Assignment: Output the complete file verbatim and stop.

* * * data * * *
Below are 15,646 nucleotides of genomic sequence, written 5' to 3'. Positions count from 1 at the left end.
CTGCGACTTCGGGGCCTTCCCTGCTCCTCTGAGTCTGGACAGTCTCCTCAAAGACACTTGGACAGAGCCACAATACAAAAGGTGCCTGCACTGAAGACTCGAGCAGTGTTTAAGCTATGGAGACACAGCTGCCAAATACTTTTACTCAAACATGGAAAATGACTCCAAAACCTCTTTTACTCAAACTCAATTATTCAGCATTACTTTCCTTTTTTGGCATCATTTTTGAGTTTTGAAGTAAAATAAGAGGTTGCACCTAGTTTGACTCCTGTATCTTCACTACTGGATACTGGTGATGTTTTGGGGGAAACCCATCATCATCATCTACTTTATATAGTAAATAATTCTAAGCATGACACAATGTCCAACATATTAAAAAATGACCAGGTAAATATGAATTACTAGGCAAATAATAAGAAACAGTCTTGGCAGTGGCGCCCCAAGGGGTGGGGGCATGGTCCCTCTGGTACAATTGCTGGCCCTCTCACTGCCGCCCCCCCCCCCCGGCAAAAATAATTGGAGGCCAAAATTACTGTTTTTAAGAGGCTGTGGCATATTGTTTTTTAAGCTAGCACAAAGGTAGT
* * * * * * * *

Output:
Below are 15,646 nucleotides of genomic sequence, written 5' to 3'. Positions count from 1 at the left end.
CTGCGACTTCGGGGCCTTCCCTGCTCCTCTGAGTCTGGACAGTCTCCTCAAAGACACTTGGACAGAGCCACAATACAAAAGGTGCCTGCACTGAAGACTCGAGCAGTGTTTAAGCTATGGAGACACAGCTGCCAAATACTTTTACTCAAACATGGAAAATGACTCCAAAACCTCTTTTACTCAAACTCAATTATTCAGCATTACTTTCCTTTTTTGGCATCATTTTTGAGTTTTGAAGTAAAATAAGAGGTTGCACCTAGTTTGACTCCTGTATCTTCACTACTGGATACTGGTGATGTTTTGGGGGAAACCCATCATCATCATCTACTTTATATAGTAAATAATTCTAAGCATGACACAATGTCCAACATATTAAAAAATGACCAGGTAAATATGAATTACTAGGCAAATAATAAGAAACAGTCTTGGCAGTGGCGCCCCAAGGGGTGGGGGCATGGTCCCTCTGGTACAATTGCTGGCCCTCTCACTGCCGCCCCCCCCCCCCGGCAAAAATAATTGGAGGCCAAAATTACTGTTTTTAAGAGGCTGTGGCATATTGTTTTTTAAGCTAGCACAAAGGTAGT